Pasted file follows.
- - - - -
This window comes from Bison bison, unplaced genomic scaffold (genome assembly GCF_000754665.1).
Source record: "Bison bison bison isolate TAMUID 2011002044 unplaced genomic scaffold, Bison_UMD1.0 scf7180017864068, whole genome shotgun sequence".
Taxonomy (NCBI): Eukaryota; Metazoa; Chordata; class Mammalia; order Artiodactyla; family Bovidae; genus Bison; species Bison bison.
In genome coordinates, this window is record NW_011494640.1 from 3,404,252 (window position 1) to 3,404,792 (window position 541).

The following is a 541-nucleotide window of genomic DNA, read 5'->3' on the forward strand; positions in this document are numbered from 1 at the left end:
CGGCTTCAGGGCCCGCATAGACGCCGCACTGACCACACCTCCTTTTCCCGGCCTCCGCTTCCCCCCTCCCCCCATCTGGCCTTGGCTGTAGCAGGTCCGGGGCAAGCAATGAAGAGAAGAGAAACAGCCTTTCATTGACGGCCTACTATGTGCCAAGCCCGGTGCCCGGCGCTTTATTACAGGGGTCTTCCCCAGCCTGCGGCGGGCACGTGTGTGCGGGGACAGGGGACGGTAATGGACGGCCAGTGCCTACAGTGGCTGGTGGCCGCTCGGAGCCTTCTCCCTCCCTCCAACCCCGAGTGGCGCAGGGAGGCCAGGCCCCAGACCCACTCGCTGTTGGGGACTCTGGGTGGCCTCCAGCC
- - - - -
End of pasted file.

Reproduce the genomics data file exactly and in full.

This window comes from Bison bison, unplaced genomic scaffold (genome assembly GCF_000754665.1).
Source record: "Bison bison bison isolate TAMUID 2011002044 unplaced genomic scaffold, Bison_UMD1.0 scf7180017864068, whole genome shotgun sequence".
Taxonomy (NCBI): Eukaryota; Metazoa; Chordata; class Mammalia; order Artiodactyla; family Bovidae; genus Bison; species Bison bison.
In genome coordinates, this window is record NW_011494640.1 from 3,404,252 (window position 1) to 3,404,792 (window position 541).

The following is a 541-nucleotide window of genomic DNA, read 5'->3' on the forward strand; positions in this document are numbered from 1 at the left end:
CGGCTTCAGGGCCCGCATAGACGCCGCACTGACCACACCTCCTTTTCCCGGCCTCCGCTTCCCCCCTCCCCCCATCTGGCCTTGGCTGTAGCAGGTCCGGGGCAAGCAATGAAGAGAAGAGAAACAGCCTTTCATTGACGGCCTACTATGTGCCAAGCCCGGTGCCCGGCGCTTTATTACAGGGGTCTTCCCCAGCCTGCGGCGGGCACGTGTGTGCGGGGACAGGGGACGGTAATGGACGGCCAGTGCCTACAGTGGCTGGTGGCCGCTCGGAGCCTTCTCCCTCCCTCCAACCCCGAGTGGCGCAGGGAGGCCAGGCCCCAGACCCACTCGCTGTTGGGGACTCTGGGTGGCCTCCAGCC